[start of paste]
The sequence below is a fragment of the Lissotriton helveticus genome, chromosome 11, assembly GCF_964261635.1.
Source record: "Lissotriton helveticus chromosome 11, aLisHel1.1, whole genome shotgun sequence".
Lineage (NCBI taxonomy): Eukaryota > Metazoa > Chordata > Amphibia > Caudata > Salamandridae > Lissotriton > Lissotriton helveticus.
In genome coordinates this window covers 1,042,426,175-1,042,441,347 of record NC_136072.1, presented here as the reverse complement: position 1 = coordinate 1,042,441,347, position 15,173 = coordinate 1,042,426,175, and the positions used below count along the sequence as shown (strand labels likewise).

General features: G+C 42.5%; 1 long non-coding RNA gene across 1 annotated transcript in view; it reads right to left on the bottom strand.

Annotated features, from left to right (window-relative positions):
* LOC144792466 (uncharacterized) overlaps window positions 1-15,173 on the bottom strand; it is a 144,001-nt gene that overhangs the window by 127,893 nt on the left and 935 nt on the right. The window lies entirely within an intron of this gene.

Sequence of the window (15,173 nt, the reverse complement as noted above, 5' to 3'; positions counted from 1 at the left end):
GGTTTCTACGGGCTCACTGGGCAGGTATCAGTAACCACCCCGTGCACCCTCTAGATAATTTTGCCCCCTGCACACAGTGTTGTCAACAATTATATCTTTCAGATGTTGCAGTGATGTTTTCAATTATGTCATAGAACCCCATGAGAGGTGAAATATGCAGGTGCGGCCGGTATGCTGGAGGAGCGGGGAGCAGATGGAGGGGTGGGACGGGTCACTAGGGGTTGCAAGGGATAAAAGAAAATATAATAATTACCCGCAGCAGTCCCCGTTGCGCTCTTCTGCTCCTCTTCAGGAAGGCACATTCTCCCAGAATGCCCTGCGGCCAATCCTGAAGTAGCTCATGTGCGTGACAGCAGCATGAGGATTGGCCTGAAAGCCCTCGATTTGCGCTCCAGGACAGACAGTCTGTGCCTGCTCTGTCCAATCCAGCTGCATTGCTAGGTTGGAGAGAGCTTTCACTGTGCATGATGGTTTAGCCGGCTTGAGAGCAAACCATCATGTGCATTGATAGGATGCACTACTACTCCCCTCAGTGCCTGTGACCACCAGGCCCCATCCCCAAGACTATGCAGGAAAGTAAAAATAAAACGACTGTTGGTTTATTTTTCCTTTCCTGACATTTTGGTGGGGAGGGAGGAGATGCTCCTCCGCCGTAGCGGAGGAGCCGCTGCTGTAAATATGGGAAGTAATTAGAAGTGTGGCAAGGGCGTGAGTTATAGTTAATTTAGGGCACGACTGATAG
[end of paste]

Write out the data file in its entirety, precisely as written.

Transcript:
The sequence below is a fragment of the Lissotriton helveticus genome, chromosome 11, assembly GCF_964261635.1.
Source record: "Lissotriton helveticus chromosome 11, aLisHel1.1, whole genome shotgun sequence".
Lineage (NCBI taxonomy): Eukaryota > Metazoa > Chordata > Amphibia > Caudata > Salamandridae > Lissotriton > Lissotriton helveticus.
In genome coordinates this window covers 1,042,426,175-1,042,441,347 of record NC_136072.1, presented here as the reverse complement: position 1 = coordinate 1,042,441,347, position 15,173 = coordinate 1,042,426,175, and the positions used below count along the sequence as shown (strand labels likewise).

General features: G+C 42.5%; 1 long non-coding RNA gene across 1 annotated transcript in view; it reads right to left on the bottom strand.

Annotated features, from left to right (window-relative positions):
* LOC144792466 (uncharacterized) overlaps window positions 1-15,173 on the bottom strand; it is a 144,001-nt gene that overhangs the window by 127,893 nt on the left and 935 nt on the right. The window lies entirely within an intron of this gene.

Sequence of the window (15,173 nt, the reverse complement as noted above, 5' to 3'; positions counted from 1 at the left end):
GGTTTCTACGGGCTCACTGGGCAGGTATCAGTAACCACCCCGTGCACCCTCTAGATAATTTTGCCCCCTGCACACAGTGTTGTCAACAATTATATCTTTCAGATGTTGCAGTGATGTTTTCAATTATGTCATAGAACCCCATGAGAGGTGAAATATGCAGGTGCGGCCGGTATGCTGGAGGAGCGGGGAGCAGATGGAGGGGTGGGACGGGTCACTAGGGGTTGCAAGGGATAAAAGAAAATATAATAATTACCCGCAGCAGTCCCCGTTGCGCTCTTCTGCTCCTCTTCAGGAAGGCACATTCTCCCAGAATGCCCTGCGGCCAATCCTGAAGTAGCTCATGTGCGTGACAGCAGCATGAGGATTGGCCTGAAAGCCCTCGATTTGCGCTCCAGGACAGACAGTCTGTGCCTGCTCTGTCCAATCCAGCTGCATTGCTAGGTTGGAGAGAGCTTTCACTGTGCATGATGGTTTAGCCGGCTTGAGAGCAAACCATCATGTGCATTGATAGGATGCACTACTACTCCCCTCAGTGCCTGTGACCACCAGGCCCCATCCCCAAGACTATGCAGGAAAGTAAAAATAAAACGACTGTTGGTTTATTTTTCCTTTCCTGACATTTTGGTGGGGAGGGAGGAGATGCTCCTCCGCCGTAGCGGAGGAGCCGCTGCTGTAAATATGGGAAGTAATTAGAAGTGTGGCAAGGGCGTGAGTTATAGTTAATTTAGGGCACGACTGATAG